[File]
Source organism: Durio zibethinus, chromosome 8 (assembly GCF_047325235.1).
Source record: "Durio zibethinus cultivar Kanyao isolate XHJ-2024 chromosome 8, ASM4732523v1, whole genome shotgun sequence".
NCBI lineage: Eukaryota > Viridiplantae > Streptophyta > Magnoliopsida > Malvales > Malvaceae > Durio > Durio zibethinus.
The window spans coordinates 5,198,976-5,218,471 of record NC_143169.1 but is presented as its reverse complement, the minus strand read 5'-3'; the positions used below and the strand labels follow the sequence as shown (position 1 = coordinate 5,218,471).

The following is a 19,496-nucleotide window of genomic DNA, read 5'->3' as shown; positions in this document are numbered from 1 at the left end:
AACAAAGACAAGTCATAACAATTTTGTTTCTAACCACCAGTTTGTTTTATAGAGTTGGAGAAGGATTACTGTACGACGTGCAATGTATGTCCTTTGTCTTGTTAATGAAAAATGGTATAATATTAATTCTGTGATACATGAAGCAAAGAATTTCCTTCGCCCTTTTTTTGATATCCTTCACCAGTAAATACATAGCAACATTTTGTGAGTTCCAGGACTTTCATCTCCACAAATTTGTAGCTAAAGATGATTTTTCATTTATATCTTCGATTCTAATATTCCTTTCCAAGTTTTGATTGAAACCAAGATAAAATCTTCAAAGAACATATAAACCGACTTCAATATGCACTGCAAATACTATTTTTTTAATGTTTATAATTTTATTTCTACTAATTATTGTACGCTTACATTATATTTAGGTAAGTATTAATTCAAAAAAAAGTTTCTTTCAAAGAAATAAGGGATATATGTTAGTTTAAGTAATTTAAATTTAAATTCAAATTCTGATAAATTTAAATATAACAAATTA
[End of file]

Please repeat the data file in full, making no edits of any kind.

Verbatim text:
Source organism: Durio zibethinus, chromosome 8 (assembly GCF_047325235.1).
Source record: "Durio zibethinus cultivar Kanyao isolate XHJ-2024 chromosome 8, ASM4732523v1, whole genome shotgun sequence".
NCBI lineage: Eukaryota > Viridiplantae > Streptophyta > Magnoliopsida > Malvales > Malvaceae > Durio > Durio zibethinus.
The window spans coordinates 5,198,976-5,218,471 of record NC_143169.1 but is presented as its reverse complement, the minus strand read 5'-3'; the positions used below and the strand labels follow the sequence as shown (position 1 = coordinate 5,218,471).

The following is a 19,496-nucleotide window of genomic DNA, read 5'->3' as shown; positions in this document are numbered from 1 at the left end:
AACAAAGACAAGTCATAACAATTTTGTTTCTAACCACCAGTTTGTTTTATAGAGTTGGAGAAGGATTACTGTACGACGTGCAATGTATGTCCTTTGTCTTGTTAATGAAAAATGGTATAATATTAATTCTGTGATACATGAAGCAAAGAATTTCCTTCGCCCTTTTTTTGATATCCTTCACCAGTAAATACATAGCAACATTTTGTGAGTTCCAGGACTTTCATCTCCACAAATTTGTAGCTAAAGATGATTTTTCATTTATATCTTCGATTCTAATATTCCTTTCCAAGTTTTGATTGAAACCAAGATAAAATCTTCAAAGAACATATAAACCGACTTCAATATGCACTGCAAATACTATTTTTTTAATGTTTATAATTTTATTTCTACTAATTATTGTACGCTTACATTATATTTAGGTAAGTATTAATTCAAAAAAAAGTTTCTTTCAAAGAAATAAGGGATATATGTTAGTTTAAGTAATTTAAATTTAAATTCAAATTCTGATAAATTTAAATATAACAAATTA